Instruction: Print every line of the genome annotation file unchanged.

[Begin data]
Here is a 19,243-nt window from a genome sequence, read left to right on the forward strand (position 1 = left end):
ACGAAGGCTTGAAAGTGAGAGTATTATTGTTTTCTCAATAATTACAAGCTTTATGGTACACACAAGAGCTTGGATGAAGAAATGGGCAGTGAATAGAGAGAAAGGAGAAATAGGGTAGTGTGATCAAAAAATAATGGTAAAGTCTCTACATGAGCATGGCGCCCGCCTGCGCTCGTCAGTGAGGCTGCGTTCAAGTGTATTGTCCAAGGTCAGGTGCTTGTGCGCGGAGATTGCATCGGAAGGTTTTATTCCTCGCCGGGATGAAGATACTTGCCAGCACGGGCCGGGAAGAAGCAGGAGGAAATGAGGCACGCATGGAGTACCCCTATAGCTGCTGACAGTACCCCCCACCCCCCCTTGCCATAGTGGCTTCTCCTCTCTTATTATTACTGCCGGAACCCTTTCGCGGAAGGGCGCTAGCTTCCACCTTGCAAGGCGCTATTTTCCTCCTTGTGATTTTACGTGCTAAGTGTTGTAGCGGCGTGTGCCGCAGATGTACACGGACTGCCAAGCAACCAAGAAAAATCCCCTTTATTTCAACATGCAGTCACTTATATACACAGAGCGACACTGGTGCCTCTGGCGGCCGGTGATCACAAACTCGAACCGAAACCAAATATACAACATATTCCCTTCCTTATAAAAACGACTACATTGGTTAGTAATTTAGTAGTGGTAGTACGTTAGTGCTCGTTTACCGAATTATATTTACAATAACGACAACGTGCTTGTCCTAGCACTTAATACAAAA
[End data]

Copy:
Here is a 19,243-nt window from a genome sequence, read left to right on the forward strand (position 1 = left end):
ACGAAGGCTTGAAAGTGAGAGTATTATTGTTTTCTCAATAATTACAAGCTTTATGGTACACACAAGAGCTTGGATGAAGAAATGGGCAGTGAATAGAGAGAAAGGAGAAATAGGGTAGTGTGATCAAAAAATAATGGTAAAGTCTCTACATGAGCATGGCGCCCGCCTGCGCTCGTCAGTGAGGCTGCGTTCAAGTGTATTGTCCAAGGTCAGGTGCTTGTGCGCGGAGATTGCATCGGAAGGTTTTATTCCTCGCCGGGATGAAGATACTTGCCAGCACGGGCCGGGAAGAAGCAGGAGGAAATGAGGCACGCATGGAGTACCCCTATAGCTGCTGACAGTACCCCCCACCCCCCCTTGCCATAGTGGCTTCTCCTCTCTTATTATTACTGCCGGAACCCTTTCGCGGAAGGGCGCTAGCTTCCACCTTGCAAGGCGCTATTTTCCTCCTTGTGATTTTACGTGCTAAGTGTTGTAGCGGCGTGTGCCGCAGATGTACACGGACTGCCAAGCAACCAAGAAAAATCCCCTTTATTTCAACATGCAGTCACTTATATACACAGAGCGACACTGGTGCCTCTGGCGGCCGGTGATCACAAACTCGAACCGAAACCAAATATACAACATATTCCCTTCCTTATAAAAACGACTACATTGGTTAGTAATTTAGTAGTGGTAGTACGTTAGTGCTCGTTTACCGAATTATATTTACAATAACGACAACGTGCTTGTCCTAGCACTTAATACAAAA